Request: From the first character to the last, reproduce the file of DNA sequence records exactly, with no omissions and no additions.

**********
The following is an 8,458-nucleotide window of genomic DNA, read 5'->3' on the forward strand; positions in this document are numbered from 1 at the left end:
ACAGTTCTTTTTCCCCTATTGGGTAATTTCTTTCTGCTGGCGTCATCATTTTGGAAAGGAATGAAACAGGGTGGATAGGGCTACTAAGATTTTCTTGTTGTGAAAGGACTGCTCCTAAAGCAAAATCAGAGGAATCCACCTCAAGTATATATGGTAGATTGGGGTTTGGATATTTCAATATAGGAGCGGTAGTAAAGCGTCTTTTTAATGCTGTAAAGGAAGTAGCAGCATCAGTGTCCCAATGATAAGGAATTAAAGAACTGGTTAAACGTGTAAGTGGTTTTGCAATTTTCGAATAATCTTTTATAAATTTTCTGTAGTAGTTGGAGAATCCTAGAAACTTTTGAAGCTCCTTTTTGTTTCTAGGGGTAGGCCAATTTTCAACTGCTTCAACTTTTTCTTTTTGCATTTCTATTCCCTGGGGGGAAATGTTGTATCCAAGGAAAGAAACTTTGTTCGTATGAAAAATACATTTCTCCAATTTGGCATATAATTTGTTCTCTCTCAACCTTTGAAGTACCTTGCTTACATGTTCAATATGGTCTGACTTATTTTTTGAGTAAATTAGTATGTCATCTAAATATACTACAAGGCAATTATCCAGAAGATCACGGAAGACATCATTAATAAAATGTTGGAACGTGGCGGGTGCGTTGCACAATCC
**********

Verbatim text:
The following is an 8,458-nucleotide window of genomic DNA, read 5'->3' on the forward strand; positions in this document are numbered from 1 at the left end:
ACAGTTCTTTTTCCCCTATTGGGTAATTTCTTTCTGCTGGCGTCATCATTTTGGAAAGGAATGAAACAGGGTGGATAGGGCTACTAAGATTTTCTTGTTGTGAAAGGACTGCTCCTAAAGCAAAATCAGAGGAATCCACCTCAAGTATATATGGTAGATTGGGGTTTGGATATTTCAATATAGGAGCGGTAGTAAAGCGTCTTTTTAATGCTGTAAAGGAAGTAGCAGCATCAGTGTCCCAATGATAAGGAATTAAAGAACTGGTTAAACGTGTAAGTGGTTTTGCAATTTTCGAATAATCTTTTATAAATTTTCTGTAGTAGTTGGAGAATCCTAGAAACTTTTGAAGCTCCTTTTTGTTTCTAGGGGTAGGCCAATTTTCAACTGCTTCAACTTTTTCTTTTTGCATTTCTATTCCCTGGGGGGAAATGTTGTATCCAAGGAAAGAAACTTTGTTCGTATGAAAAATACATTTCTCCAATTTGGCATATAATTTGTTCTCTCTCAACCTTTGAAGTACCTTGCTTACATGTTCAATATGGTCTGACTTATTTTTTGAGTAAATTAGTATGTCATCTAAATATACTACAAGGCAATTATCCAGAAGATCACGGAAGACATCATTAATAAAATGTTGGAACGTGGCGGGTGCGTTGCACAATCC